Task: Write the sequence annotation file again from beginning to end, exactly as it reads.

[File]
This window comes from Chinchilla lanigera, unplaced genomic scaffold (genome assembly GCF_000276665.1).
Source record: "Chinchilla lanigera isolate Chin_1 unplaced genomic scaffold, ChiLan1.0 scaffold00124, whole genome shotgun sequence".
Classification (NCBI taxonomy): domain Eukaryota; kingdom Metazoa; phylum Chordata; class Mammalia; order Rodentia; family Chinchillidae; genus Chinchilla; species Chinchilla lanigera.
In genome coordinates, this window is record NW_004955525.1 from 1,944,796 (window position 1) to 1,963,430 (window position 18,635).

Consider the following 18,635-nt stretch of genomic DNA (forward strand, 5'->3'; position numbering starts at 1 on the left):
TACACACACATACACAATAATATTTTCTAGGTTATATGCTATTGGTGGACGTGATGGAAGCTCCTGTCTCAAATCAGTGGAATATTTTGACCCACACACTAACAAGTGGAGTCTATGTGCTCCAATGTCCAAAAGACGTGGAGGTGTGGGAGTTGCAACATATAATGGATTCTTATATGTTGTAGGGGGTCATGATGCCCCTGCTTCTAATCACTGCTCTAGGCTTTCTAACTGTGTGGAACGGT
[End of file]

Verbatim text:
This window comes from Chinchilla lanigera, unplaced genomic scaffold (genome assembly GCF_000276665.1).
Source record: "Chinchilla lanigera isolate Chin_1 unplaced genomic scaffold, ChiLan1.0 scaffold00124, whole genome shotgun sequence".
Classification (NCBI taxonomy): domain Eukaryota; kingdom Metazoa; phylum Chordata; class Mammalia; order Rodentia; family Chinchillidae; genus Chinchilla; species Chinchilla lanigera.
In genome coordinates, this window is record NW_004955525.1 from 1,944,796 (window position 1) to 1,963,430 (window position 18,635).

Consider the following 18,635-nt stretch of genomic DNA (forward strand, 5'->3'; position numbering starts at 1 on the left):
TACACACACATACACAATAATATTTTCTAGGTTATATGCTATTGGTGGACGTGATGGAAGCTCCTGTCTCAAATCAGTGGAATATTTTGACCCACACACTAACAAGTGGAGTCTATGTGCTCCAATGTCCAAAAGACGTGGAGGTGTGGGAGTTGCAACATATAATGGATTCTTATATGTTGTAGGGGGTCATGATGCCCCTGCTTCTAATCACTGCTCTAGGCTTTCTAACTGTGTGGAACGGT